Q: Okay. Now let me create a scenario. You go to work. You call your wife with a predetermined signal that you have to go to your duties at the special facility as a member of one of your emergency teams here at the NLRB. At the same time, however, a mass evacuation has been called by the federal government. We're talking about a gridlock on the highways leading out of Washington. What's your family going to do?
A: Well, about the best advice I could give them under the circumstances would be that maybe they go camping and maybe it would be a good idea for them to ride the motorcycles. And I don't think I need to tell 'em anything different.
Q: You've discussed it in such detail that your wife and son would --
A: And daughter, yes.
Q: They all have motorcycles?
A: Right. They have the capability, put it that way. I don't think my wife really enjoys riding a motorcycle and I'm not real sure that she would be as skilled on it as my son and daughter. Most of these motorcycles will ride two people so I'm sure, as a passenger, she'd be glad to go for a ride.
Q: If there was that...
2 A:10 2 . . . Possibility that it might be good for her health.
Q: What kind of motorcycle are we talking about?
A: Well, I have several motorcycles going from a Harley-Davidson 1200 to a Honda 350. They have enough gasoline in the tank to get there so they wouldn't have to stop at a service station and gas up.
Q: What's to prevent your son from putting his girl-friend on the back of the Harley and heading for camp,,instead of his mother?
A: Ha ha. I think his mother would prevent him from doing that. Personal choice would probably enter into it. I don't think he'd like to see me at the camp later under those circumstances.
Q: Just what purpose would a regulatory body like the NLRB serve in a nuclear attack or in a post-attack government?
A: This agency continued to operate all during World War II in handling situations that came under the National Labor Relations Act. There's a good likelihood that in another we would continue to operate as we did during World War II.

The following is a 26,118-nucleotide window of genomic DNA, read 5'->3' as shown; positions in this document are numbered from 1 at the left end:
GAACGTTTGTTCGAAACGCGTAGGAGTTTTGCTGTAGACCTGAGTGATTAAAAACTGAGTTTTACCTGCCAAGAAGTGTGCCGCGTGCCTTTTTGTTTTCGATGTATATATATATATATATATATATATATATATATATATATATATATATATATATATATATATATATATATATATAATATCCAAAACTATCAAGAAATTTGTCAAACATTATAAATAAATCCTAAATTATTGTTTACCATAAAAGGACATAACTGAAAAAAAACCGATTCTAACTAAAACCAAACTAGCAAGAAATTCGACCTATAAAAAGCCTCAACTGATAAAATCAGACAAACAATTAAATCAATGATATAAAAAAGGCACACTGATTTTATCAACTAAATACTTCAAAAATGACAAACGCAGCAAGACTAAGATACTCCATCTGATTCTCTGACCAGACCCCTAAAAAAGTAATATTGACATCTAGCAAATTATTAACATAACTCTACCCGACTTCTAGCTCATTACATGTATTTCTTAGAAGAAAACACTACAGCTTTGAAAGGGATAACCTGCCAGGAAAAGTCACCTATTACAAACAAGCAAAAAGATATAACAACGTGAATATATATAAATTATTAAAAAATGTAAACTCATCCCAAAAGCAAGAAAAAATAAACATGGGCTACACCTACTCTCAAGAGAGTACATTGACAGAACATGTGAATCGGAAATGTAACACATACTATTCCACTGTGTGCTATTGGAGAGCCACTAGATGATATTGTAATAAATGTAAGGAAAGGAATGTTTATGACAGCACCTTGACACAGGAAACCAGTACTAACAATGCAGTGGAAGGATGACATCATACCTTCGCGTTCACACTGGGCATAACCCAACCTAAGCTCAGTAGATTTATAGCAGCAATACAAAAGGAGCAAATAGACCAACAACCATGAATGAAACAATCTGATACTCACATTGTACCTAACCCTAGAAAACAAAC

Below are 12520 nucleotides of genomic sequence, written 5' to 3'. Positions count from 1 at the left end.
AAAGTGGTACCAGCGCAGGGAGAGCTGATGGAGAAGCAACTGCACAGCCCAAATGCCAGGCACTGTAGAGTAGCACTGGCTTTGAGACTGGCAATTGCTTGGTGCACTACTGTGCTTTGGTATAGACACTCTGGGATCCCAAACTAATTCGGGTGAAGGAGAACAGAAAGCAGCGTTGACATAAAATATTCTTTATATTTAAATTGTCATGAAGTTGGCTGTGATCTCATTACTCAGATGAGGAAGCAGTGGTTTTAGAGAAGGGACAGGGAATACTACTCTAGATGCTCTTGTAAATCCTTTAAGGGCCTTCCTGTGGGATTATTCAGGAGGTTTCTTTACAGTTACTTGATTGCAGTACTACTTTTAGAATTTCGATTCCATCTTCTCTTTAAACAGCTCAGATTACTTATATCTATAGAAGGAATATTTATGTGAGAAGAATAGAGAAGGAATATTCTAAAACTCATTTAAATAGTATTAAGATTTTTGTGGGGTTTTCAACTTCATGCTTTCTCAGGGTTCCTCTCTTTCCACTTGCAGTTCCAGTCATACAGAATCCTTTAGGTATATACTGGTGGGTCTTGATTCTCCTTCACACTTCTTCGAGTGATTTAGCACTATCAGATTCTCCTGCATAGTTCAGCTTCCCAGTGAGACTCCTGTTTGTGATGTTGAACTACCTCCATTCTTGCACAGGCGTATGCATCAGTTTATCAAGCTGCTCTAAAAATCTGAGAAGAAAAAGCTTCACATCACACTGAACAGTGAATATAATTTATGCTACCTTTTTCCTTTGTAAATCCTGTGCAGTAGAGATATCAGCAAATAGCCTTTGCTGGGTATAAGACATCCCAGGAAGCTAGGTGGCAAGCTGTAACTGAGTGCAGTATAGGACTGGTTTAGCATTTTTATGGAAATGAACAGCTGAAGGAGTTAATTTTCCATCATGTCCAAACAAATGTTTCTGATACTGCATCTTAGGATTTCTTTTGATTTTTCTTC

Q: How many people are we talking about out of an agency of some 3,000 or so (who are assigned to command posts in time of war)?
A: We have approximately 50 people in policy-making positions.
Q: Are you one of those people?
A: Yes, I'm one of them.
Q: The Federal Emergency Management Agency recently commissioned the Gallup organization to poll a number of Americans. It seemed that most people think it would take three to five days to successfully evacuate major cities in the United States.
A: Well, I'm of that opinion myself. (So, for one) thing, we feel this is a pretty sturdy building. We feel that our shelters are as good as any others, so there's no reason for us to direct our people to go away from what we consider a pretty well-engineered shelter.
Q: I've read that if a two-megaton bomb -- just one weapon -- was detonated over the Capitol that virtually all of the buildings within a three- to five-mile radius would be incinerated. Do you think the shelter in this building could really afford any protection to the people who are down in there?